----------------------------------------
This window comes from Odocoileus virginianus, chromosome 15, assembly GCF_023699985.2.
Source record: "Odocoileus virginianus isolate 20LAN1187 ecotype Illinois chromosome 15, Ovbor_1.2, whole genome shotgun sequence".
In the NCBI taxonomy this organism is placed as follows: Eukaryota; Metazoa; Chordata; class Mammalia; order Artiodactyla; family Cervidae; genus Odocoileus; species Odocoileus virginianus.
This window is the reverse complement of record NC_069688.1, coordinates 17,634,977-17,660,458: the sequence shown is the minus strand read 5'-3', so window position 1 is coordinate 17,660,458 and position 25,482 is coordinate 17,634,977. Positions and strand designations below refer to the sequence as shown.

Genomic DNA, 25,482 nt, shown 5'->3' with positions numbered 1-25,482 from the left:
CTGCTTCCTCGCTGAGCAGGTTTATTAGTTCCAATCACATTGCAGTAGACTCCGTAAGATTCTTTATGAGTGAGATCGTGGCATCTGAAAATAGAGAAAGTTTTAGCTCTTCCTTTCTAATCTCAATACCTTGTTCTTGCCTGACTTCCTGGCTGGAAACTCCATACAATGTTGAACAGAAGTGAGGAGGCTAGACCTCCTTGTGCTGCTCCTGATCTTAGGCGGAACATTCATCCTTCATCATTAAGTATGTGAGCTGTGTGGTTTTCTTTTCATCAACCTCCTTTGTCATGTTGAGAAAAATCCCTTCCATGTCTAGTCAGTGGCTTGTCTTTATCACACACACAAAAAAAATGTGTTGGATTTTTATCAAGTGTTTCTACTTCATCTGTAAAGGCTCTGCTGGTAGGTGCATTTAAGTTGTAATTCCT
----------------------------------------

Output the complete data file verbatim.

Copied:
This window comes from Odocoileus virginianus, chromosome 15, assembly GCF_023699985.2.
Source record: "Odocoileus virginianus isolate 20LAN1187 ecotype Illinois chromosome 15, Ovbor_1.2, whole genome shotgun sequence".
In the NCBI taxonomy this organism is placed as follows: Eukaryota; Metazoa; Chordata; class Mammalia; order Artiodactyla; family Cervidae; genus Odocoileus; species Odocoileus virginianus.
This window is the reverse complement of record NC_069688.1, coordinates 17,634,977-17,660,458: the sequence shown is the minus strand read 5'-3', so window position 1 is coordinate 17,660,458 and position 25,482 is coordinate 17,634,977. Positions and strand designations below refer to the sequence as shown.

Genomic DNA, 25,482 nt, shown 5'->3' with positions numbered 1-25,482 from the left:
CTGCTTCCTCGCTGAGCAGGTTTATTAGTTCCAATCACATTGCAGTAGACTCCGTAAGATTCTTTATGAGTGAGATCGTGGCATCTGAAAATAGAGAAAGTTTTAGCTCTTCCTTTCTAATCTCAATACCTTGTTCTTGCCTGACTTCCTGGCTGGAAACTCCATACAATGTTGAACAGAAGTGAGGAGGCTAGACCTCCTTGTGCTGCTCCTGATCTTAGGCGGAACATTCATCCTTCATCATTAAGTATGTGAGCTGTGTGGTTTTCTTTTCATCAACCTCCTTTGTCATGTTGAGAAAAATCCCTTCCATGTCTAGTCAGTGGCTTGTCTTTATCACACACACAAAAAAAATGTGTTGGATTTTTATCAAGTGTTTCTACTTCATCTGTAAAGGCTCTGCTGGTAGGTGCATTTAAGTTGTAATTCCT